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Mollie K. Meffert
Mollie K. Meffert
725 N. Wolfe Street
413 Physiology Building
Baltimore MD 21205
The Regulation of Neuronal Gene Expression in Health and Disease
Our laboratory is particularly interested in how changes in synaptic activity are converted into long-term alterations in the function and connectivity of neurons through the modulation of gene expression. Fundamental questions in gene expression of interest to the lab include: Why are changes in gene expression required for enduring alterations in synaptic strength, such as during learning, development, or disease? What pathways exist to generate distinct subcellular changes in gene expression, for example to regulate individual synapse protein composition and input specificity? How do diverse neuronal stimuli induce specific patterns of gene expression on a synapse, cellular, or network level? What mechanisms maintain changes in gene expression? Our laboratory integrates multiple approaches to address the importance of gene expression in information storage at both transcriptional and post-transcriptional levels. We use animal models and techniques of molecular biology, cell biology, biochemistry, high-throughput expression analysis and bioinformatics, virology, histology, confocal imaging, electrophysiology, mouse genetics and behavior. Neuronal gene products of interest include both proteins and non-coding RNAs.
Study of the NF-kB transcription factor provides a good vantage point from which to explore transcriptional regulation in neurons. NF-kB has emerged as a key player in many CNS diseases, including neurodegenerative disorders and cancer. In the healthy CNS, studies from multiple laboratories including our own have demonstrated an evolutionarily conserved requirement for NF-kB in learning and memory. NF-kB is present at synapses and can undergo activation and nuclear translocation from distal processes upon synaptic stimulation. A current focus of our lab is to understand the signaling by the synaptic pool of NF-kB and how NF-kB regulates neuronal functions in both plasticity and disease. Gene expression in the nervous system can be rapidly altered by control at the level of translation. Changes in translation, like transcription, are also critical for long-term information storage.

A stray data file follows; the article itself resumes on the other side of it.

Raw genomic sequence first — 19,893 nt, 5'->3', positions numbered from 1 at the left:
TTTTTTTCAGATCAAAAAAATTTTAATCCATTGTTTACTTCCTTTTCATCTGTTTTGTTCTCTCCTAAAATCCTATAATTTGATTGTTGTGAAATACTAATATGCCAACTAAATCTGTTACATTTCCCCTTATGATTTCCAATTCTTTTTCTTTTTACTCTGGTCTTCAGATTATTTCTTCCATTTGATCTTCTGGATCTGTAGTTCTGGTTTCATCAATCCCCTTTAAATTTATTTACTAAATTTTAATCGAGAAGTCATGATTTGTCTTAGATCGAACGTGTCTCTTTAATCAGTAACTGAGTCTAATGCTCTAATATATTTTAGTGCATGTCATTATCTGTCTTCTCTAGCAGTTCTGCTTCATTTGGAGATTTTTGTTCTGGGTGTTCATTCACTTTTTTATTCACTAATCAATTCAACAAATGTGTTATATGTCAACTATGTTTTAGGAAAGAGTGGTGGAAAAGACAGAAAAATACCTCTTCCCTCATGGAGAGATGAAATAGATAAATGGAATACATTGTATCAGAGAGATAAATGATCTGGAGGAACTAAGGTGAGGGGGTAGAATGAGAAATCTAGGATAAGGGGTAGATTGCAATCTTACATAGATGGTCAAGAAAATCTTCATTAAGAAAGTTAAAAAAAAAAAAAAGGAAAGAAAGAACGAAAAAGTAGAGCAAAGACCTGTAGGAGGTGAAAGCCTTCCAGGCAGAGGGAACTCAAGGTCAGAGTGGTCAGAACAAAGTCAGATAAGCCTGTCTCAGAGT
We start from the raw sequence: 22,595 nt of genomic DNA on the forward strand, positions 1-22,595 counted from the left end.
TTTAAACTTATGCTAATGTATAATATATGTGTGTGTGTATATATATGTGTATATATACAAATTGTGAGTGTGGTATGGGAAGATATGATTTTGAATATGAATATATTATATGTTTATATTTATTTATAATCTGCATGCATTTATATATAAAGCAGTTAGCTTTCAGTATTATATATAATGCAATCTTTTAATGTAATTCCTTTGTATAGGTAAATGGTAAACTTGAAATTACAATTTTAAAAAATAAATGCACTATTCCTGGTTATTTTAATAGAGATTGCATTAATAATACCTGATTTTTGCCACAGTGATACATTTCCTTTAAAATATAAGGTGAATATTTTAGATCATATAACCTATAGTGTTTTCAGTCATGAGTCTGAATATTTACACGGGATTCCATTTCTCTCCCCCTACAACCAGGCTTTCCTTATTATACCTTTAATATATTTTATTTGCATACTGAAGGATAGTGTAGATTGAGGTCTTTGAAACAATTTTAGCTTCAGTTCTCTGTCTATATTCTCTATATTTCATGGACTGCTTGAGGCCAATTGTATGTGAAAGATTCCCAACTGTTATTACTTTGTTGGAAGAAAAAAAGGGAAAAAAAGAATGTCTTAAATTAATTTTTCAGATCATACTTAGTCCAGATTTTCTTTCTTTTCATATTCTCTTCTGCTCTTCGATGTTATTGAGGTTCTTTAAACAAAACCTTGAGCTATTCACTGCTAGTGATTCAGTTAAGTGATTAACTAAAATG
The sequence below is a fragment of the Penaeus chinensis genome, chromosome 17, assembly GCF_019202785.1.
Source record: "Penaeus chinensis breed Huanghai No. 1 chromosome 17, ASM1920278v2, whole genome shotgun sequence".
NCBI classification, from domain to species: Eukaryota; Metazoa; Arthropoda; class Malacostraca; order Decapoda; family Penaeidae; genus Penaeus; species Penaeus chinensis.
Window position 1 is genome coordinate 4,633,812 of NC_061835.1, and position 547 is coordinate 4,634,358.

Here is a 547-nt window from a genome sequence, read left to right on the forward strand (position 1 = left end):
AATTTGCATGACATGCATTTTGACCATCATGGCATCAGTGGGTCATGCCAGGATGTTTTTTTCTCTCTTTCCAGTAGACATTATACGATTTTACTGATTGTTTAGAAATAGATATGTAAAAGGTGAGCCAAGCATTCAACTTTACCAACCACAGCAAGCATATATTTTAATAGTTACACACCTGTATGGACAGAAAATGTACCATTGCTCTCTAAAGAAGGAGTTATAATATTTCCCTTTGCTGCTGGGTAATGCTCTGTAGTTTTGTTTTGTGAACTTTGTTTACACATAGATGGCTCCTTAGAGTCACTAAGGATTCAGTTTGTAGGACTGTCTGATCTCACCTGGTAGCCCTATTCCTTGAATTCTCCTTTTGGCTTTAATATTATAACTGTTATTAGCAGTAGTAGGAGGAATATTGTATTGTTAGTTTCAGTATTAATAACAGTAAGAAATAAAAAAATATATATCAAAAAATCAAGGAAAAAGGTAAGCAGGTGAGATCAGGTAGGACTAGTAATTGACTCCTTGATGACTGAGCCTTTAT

A second major focus of our laboratory investigates how target specificity is generated in response to neuronal stimuli that regulate protein synthesis. We have discovered that the translating pool of RNA may be controlled through both positive and negative regulation of the biogenesis of mature microRNA from precursor microRNA. Ongoing investigations in our laboratory are aimed at further exploration of the importance of micoRNA biogenesis in determining rapid and specific changes in the neuronal and synaptic proteome and the in vivo roles of these pathways in healthy and dysregulated brain function. Videos showing increased mRNA repression (RNA-processing bodies) in live neurons responding to BDNF: Messenger RNA accumulates in a neuron BDNF-treated neuron